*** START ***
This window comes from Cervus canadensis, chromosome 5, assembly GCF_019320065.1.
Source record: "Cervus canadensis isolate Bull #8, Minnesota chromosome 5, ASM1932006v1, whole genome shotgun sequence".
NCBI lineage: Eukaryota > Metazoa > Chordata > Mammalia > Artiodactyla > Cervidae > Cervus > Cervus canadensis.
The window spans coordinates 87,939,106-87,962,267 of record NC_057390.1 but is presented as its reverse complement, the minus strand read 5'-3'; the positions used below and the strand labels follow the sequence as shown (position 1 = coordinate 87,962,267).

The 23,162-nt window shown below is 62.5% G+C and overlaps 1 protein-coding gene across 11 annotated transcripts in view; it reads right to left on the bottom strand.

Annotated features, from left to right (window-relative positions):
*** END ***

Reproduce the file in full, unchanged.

This window comes from Cervus canadensis, chromosome 5, assembly GCF_019320065.1.
Source record: "Cervus canadensis isolate Bull #8, Minnesota chromosome 5, ASM1932006v1, whole genome shotgun sequence".
NCBI lineage: Eukaryota > Metazoa > Chordata > Mammalia > Artiodactyla > Cervidae > Cervus > Cervus canadensis.
The window spans coordinates 87,939,106-87,962,267 of record NC_057390.1 but is presented as its reverse complement, the minus strand read 5'-3'; the positions used below and the strand labels follow the sequence as shown (position 1 = coordinate 87,962,267).

The 23,162-nt window shown below is 62.5% G+C and overlaps 1 protein-coding gene across 11 annotated transcripts in view; it reads right to left on the bottom strand.

Annotated features, from left to right (window-relative positions):